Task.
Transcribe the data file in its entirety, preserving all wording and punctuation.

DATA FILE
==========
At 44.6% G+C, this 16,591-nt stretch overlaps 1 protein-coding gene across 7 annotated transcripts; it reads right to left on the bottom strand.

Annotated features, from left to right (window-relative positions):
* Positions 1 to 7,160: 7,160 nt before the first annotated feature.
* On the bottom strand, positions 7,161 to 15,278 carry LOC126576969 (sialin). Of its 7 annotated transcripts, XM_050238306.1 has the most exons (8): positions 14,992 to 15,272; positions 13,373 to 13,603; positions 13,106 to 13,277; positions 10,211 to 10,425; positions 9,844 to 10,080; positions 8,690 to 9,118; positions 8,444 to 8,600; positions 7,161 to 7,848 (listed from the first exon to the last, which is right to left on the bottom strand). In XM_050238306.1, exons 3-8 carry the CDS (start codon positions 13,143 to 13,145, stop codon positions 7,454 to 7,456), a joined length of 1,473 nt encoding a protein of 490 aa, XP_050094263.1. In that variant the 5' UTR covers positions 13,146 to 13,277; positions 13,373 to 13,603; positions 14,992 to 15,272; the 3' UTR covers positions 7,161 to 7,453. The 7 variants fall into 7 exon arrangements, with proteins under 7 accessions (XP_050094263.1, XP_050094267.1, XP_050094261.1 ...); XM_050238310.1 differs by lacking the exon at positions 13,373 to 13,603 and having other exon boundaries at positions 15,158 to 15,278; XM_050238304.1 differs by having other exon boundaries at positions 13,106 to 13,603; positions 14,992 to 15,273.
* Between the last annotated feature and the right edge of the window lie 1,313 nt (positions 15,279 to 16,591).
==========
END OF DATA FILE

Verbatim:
At 44.6% G+C, this 16,591-nt stretch overlaps 1 protein-coding gene across 7 annotated transcripts; it reads right to left on the bottom strand.

Annotated features, from left to right (window-relative positions):
* Positions 1 to 7,160: 7,160 nt before the first annotated feature.
* On the bottom strand, positions 7,161 to 15,278 carry LOC126576969 (sialin). Of its 7 annotated transcripts, XM_050238306.1 has the most exons (8): positions 14,992 to 15,272; positions 13,373 to 13,603; positions 13,106 to 13,277; positions 10,211 to 10,425; positions 9,844 to 10,080; positions 8,690 to 9,118; positions 8,444 to 8,600; positions 7,161 to 7,848 (listed from the first exon to the last, which is right to left on the bottom strand). In XM_050238306.1, exons 3-8 carry the CDS (start codon positions 13,143 to 13,145, stop codon positions 7,454 to 7,456), a joined length of 1,473 nt encoding a protein of 490 aa, XP_050094263.1. In that variant the 5' UTR covers positions 13,146 to 13,277; positions 13,373 to 13,603; positions 14,992 to 15,272; the 3' UTR covers positions 7,161 to 7,453. The 7 variants fall into 7 exon arrangements, with proteins under 7 accessions (XP_050094263.1, XP_050094267.1, XP_050094261.1 ...); XM_050238310.1 differs by lacking the exon at positions 13,373 to 13,603 and having other exon boundaries at positions 15,158 to 15,278; XM_050238304.1 differs by having other exon boundaries at positions 13,106 to 13,603; positions 14,992 to 15,273.
* Between the last annotated feature and the right edge of the window lie 1,313 nt (positions 15,279 to 16,591).